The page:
• Many elements of combat (like for example the order of Actions – which one belongs to what Stage, etc) were changed for the sake of making them easier to explain – they won’t look like that in final version of the game.

So, without any further ado…

1. Draw a Matrix

stages-matrix_01

  • Rows represent Stages of combat. Columns represent Fields.

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STAGES: Combat Matrix

STAGES: STAGE Master’s MAP

And here’s part II of maps covering the land of Fantasia – this one is meant to serve the SM (which is just a localized title for the guy playing as the Dungeon/Game Master).

Anyway.

Please note the difference between the shape of the landmass and an addition of two more places – Savage Archipelago to the west and Desert Lands to the south-west. Bear in mind that those lands are not exactly where they seem to be. If players choose to embark on a geographical expedition, their SM is free to change the distances and the placement of those additional lands.

Click to enlarge
Click to enlarge

And the rest of the set…

Continue reading “STAGES: STAGE Master’s MAP”

STAGES: STAGE Master’s MAP

Stages: player’s map

The map of “Fantasia”, the world used as the default setting for STAGES was presented here and there in the past (hi guys!).

Yeah, “Fantasia“.

Bucyrus knows there are at least 5 worlds sharing the name. Unfortunately, Bucyrus is both lazy and highly uncreative person and therefore 99% of names, titles, images and ideas were “borrowed” from things existing in our world. So don’t be alarmed when you’ll recognize some familiar elements, think “homage”, rather than just “thievery”. There’s a reason for that – initially it was supposed to serve as the background for entirely different game and no more than a few sessions, so it was just a quick job and for that there’s no need to strain brain cells. That’s why Bucyrus has chosen names from his spheres of interest, rather than spent whole days trying to come up with original names, which, truth be told, rarely works well.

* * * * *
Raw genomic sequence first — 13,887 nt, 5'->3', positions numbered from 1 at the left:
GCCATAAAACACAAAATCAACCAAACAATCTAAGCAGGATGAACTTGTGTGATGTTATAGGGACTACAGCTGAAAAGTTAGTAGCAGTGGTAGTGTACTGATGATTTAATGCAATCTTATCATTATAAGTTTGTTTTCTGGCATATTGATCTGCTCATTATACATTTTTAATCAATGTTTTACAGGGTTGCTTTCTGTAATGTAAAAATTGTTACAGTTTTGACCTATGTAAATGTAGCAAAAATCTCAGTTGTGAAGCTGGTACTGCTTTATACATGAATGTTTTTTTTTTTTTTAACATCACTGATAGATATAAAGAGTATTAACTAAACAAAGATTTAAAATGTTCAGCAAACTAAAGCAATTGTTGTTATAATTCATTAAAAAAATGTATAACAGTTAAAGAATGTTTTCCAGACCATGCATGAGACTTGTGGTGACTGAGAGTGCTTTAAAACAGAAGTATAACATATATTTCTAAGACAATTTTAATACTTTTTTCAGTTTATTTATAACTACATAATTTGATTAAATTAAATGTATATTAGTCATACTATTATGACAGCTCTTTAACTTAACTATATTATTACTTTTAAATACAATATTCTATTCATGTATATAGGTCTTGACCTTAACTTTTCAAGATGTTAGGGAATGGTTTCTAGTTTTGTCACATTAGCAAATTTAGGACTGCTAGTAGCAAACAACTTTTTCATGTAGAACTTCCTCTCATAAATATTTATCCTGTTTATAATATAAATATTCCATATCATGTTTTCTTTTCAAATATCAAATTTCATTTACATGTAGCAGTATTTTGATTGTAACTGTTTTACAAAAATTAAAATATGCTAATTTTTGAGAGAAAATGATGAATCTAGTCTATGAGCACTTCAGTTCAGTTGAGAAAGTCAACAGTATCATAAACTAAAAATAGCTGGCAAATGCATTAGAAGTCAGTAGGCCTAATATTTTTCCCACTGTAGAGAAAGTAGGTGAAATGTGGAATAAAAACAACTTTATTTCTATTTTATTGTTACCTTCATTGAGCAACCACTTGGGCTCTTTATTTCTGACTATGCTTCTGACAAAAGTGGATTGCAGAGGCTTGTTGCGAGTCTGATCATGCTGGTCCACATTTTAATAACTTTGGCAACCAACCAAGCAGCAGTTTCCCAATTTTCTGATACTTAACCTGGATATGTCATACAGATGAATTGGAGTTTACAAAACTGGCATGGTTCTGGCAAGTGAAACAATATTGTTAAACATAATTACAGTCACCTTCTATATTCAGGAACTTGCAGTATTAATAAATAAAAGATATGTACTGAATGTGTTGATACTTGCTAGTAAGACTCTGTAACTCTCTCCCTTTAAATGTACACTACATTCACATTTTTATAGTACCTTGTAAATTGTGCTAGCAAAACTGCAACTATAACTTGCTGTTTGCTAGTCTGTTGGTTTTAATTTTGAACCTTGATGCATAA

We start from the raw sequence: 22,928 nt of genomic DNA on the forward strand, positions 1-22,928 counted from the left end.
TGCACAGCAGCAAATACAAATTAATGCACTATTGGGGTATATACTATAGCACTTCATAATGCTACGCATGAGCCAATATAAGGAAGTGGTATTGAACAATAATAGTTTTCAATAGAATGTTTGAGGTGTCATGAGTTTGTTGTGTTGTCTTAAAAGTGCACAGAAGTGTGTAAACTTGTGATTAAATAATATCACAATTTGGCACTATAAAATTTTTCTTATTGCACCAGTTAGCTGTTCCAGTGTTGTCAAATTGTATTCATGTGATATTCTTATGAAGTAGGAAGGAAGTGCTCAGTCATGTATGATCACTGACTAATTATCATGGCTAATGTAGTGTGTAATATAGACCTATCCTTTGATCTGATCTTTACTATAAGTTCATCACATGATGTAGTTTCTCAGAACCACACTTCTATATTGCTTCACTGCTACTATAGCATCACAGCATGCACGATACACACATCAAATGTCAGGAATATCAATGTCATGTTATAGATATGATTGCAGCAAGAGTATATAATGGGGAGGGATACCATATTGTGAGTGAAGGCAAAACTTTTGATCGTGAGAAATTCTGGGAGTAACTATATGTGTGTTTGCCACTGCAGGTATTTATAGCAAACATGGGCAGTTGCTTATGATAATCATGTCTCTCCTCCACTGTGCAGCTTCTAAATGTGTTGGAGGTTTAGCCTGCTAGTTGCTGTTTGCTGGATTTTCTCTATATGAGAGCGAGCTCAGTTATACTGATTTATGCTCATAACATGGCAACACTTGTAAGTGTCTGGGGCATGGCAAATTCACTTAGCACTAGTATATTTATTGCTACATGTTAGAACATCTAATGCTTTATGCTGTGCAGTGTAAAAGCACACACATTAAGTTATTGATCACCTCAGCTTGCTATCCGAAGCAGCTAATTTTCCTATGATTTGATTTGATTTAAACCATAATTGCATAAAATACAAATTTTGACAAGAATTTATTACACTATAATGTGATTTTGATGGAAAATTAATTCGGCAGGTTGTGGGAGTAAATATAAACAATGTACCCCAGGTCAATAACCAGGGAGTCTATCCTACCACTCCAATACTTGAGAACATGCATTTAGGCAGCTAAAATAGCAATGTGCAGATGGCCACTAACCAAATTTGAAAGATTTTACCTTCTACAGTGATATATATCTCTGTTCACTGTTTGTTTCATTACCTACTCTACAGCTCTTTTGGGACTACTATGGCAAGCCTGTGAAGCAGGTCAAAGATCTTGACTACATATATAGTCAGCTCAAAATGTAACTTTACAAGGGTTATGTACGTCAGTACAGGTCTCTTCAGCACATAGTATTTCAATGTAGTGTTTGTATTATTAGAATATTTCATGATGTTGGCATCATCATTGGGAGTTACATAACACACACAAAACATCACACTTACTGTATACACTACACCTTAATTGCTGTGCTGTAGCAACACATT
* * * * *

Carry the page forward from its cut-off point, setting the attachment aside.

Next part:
The result was quite interesting and critically acclaimed by those a few people who tried to play the game. That’s why “Fantasia” was chosen for the default world.

The map itself was made in either Hexmapper, or Hexographer and then enhanced in Photoshop. It took a day or two to create it from the scratch.

This image served as both a map and, ummm… “A Gazetteer”. You know, “here be evil empire, here be ruins to plunder and here dragons to slay“.

Click to enlarge
Click to enlarge

And here’s the clean version…

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Stages: player’s map